E-Learning On The Fly - InformationWeek
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E-Learning On The Fly

IBM's prototype mobile systems are aimed at customers in industries such as retailing and fast food.

IBM is prototyping mobile E-learning solutions for customers in industries such as retail and fast-food restaurants that can provide on-the-fly, on-the-go training with bite-sized content for employees.

IBM officials wouldn't disclose the customers' identities. However, the prototype solutions will let employees in a retail environment, for instance, use a handheld device to wirelessly access three to five minutes worth of training about new work processes--or learn about new products being sold.

The training content might help the store employee explain to a customer the differences between two similar products, or to learn about a new sales procedure in a few minutes while the employee isn't busy helping a customer.

"In the future, learning will be more on-demand and embedded in the workflow" of processes, says Teresa Golden, VP of marketing and strategy for IBM Learning solutions. The mobile training prototypes support trends in training that IBM predicts will become more commonplace, based on findings of new "learning" research the company is unveiling next week.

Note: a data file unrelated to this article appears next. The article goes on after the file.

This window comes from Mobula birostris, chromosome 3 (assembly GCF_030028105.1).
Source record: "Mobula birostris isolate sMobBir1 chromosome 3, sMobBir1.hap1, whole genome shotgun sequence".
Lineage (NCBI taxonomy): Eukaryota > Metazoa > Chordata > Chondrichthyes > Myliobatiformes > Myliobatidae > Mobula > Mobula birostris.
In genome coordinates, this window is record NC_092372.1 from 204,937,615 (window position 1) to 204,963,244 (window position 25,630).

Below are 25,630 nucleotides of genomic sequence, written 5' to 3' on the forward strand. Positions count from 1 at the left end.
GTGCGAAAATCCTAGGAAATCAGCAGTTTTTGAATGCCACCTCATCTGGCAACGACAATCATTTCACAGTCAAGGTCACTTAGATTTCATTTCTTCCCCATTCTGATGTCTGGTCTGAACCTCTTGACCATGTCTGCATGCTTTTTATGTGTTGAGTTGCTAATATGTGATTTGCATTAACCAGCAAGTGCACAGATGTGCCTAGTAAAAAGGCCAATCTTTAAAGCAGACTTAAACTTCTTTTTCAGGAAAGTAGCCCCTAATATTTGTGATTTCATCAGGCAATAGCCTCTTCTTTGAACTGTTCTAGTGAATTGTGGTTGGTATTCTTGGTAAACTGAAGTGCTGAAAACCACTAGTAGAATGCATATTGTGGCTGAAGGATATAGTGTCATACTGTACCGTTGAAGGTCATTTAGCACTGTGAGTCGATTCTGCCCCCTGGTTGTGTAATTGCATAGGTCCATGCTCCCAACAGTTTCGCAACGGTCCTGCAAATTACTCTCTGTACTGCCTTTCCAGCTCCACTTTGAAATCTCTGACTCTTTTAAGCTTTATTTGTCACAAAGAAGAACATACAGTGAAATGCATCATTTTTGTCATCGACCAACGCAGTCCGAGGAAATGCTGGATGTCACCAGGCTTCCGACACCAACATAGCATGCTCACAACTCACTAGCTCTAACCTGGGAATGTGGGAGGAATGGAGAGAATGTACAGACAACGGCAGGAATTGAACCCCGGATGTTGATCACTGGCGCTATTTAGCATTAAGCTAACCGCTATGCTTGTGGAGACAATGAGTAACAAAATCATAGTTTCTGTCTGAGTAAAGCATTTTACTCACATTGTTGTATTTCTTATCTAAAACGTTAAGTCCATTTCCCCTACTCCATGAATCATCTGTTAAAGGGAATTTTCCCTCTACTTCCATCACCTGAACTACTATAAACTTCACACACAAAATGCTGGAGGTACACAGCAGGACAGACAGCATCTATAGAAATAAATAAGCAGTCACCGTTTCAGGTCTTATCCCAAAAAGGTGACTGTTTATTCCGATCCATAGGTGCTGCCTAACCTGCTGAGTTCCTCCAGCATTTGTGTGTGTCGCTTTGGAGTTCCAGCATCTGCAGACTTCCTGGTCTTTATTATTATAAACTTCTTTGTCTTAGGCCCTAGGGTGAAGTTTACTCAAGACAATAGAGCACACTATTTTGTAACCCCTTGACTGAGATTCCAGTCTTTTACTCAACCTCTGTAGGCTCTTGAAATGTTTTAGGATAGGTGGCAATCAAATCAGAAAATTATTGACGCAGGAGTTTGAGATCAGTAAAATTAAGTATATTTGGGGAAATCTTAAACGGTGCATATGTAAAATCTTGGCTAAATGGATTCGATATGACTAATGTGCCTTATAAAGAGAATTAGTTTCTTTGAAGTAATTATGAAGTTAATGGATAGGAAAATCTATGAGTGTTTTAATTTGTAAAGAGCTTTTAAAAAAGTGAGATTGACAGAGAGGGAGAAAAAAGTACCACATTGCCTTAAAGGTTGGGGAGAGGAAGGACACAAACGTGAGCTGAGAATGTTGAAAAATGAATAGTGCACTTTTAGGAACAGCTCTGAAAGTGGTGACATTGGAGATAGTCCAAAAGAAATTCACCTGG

"We see (training) evolving more organically in an organization," says James Sharpe, director of E-learning technologies at IBM. Employers are looking for new ways that employees can learn and gain answers to questions, either from accessing more formal training content, or collaborating with subject experts, he says.

IBM will be demonstrating these prototypes and unveiling its learning study this week at TechLearn, a learning conference in Orlando, Fla.

In its research, IBM says the lack of product knowledge among employees leads to job dissatisfaction contributing to high turnover rates in the retail industry ranging from 60% to 300%, with an average rate around 70%. However, equipping retail employees on the sales floor with handheld wireless devices from which they can access training modules and product information can help even new salespeople to more quickly get up to speed on store processes and better serve customers, says Golden.

For fast-food restaurant environments, more traditional E-learning often isn't practical because of space constraints, lack of PCs, and busy schedules of wait staff. IBM's prototype solution for this industry includes a wireless thin client that can let workers access content in small doses before or after hours, or during times when the restaurant isn't busy, Golden says.

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